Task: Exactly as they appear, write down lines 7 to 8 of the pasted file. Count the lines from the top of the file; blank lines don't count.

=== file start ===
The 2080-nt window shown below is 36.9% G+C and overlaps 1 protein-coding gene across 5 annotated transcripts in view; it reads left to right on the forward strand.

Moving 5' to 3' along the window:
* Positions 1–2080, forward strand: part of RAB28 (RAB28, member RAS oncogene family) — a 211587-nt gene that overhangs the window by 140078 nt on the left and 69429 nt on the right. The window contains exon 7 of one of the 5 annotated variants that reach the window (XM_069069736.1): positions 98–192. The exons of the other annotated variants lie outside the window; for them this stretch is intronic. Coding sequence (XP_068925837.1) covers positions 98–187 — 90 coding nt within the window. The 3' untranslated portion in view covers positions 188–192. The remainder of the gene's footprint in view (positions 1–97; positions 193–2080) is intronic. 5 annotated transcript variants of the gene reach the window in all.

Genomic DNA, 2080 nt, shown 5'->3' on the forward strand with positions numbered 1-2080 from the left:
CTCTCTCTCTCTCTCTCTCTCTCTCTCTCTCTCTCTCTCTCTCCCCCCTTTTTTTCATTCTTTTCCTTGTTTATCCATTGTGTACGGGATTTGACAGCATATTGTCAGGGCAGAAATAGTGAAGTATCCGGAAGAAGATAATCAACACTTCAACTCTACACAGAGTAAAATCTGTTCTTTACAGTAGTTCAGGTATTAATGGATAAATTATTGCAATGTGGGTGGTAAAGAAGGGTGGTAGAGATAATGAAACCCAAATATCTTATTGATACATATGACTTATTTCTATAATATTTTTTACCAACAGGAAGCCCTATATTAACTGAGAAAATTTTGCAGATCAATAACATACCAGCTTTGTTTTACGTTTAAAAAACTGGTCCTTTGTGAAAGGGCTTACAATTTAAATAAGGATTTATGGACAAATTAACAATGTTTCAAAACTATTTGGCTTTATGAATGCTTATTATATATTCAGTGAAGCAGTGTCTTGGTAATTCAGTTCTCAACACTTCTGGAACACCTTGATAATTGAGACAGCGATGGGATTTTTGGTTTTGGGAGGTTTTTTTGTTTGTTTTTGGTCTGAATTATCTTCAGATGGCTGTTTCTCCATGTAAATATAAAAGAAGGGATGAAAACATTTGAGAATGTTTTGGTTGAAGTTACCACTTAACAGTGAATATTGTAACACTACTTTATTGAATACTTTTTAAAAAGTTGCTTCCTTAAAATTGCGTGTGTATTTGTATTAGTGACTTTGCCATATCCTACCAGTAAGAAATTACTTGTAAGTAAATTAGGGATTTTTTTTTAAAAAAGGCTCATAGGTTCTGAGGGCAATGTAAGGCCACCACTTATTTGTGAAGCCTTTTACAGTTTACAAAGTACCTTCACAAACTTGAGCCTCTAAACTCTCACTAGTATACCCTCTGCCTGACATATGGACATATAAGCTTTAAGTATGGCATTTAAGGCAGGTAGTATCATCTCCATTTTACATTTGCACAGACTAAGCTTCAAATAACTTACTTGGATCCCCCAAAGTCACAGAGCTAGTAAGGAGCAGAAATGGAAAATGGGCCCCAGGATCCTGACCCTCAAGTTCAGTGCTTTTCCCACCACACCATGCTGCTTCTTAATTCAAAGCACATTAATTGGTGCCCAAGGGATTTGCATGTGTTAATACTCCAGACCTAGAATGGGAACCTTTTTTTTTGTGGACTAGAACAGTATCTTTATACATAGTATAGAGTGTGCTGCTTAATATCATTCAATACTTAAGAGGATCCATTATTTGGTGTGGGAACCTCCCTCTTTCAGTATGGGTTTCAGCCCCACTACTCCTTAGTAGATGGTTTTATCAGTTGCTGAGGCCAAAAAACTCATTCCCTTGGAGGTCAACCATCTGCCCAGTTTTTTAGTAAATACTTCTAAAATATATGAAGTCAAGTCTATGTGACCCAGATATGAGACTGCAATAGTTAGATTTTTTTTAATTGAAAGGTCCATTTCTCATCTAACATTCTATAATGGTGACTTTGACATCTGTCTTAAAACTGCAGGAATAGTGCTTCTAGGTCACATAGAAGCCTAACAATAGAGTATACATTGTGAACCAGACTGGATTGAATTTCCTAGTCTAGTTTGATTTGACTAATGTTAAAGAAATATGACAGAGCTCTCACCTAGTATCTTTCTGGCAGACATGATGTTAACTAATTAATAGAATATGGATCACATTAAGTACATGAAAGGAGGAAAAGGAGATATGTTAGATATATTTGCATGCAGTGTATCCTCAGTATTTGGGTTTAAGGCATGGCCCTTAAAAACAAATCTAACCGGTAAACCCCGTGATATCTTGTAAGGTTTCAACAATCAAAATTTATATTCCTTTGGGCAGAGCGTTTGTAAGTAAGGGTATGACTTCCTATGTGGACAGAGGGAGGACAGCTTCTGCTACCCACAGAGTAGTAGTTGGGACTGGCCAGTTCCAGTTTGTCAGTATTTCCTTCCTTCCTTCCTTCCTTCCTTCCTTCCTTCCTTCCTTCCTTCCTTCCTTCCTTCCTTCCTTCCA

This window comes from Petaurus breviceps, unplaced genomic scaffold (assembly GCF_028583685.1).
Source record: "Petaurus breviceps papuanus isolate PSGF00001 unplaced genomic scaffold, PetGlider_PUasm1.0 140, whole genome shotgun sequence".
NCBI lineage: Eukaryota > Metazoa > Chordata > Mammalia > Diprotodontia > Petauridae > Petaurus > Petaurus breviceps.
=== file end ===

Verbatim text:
Source record: "Petaurus breviceps papuanus isolate PSGF00001 unplaced genomic scaffold, PetGlider_PUasm1.0 140, whole genome shotgun sequence".
NCBI lineage: Eukaryota > Metazoa > Chordata > Mammalia > Diprotodontia > Petauridae > Petaurus > Petaurus breviceps.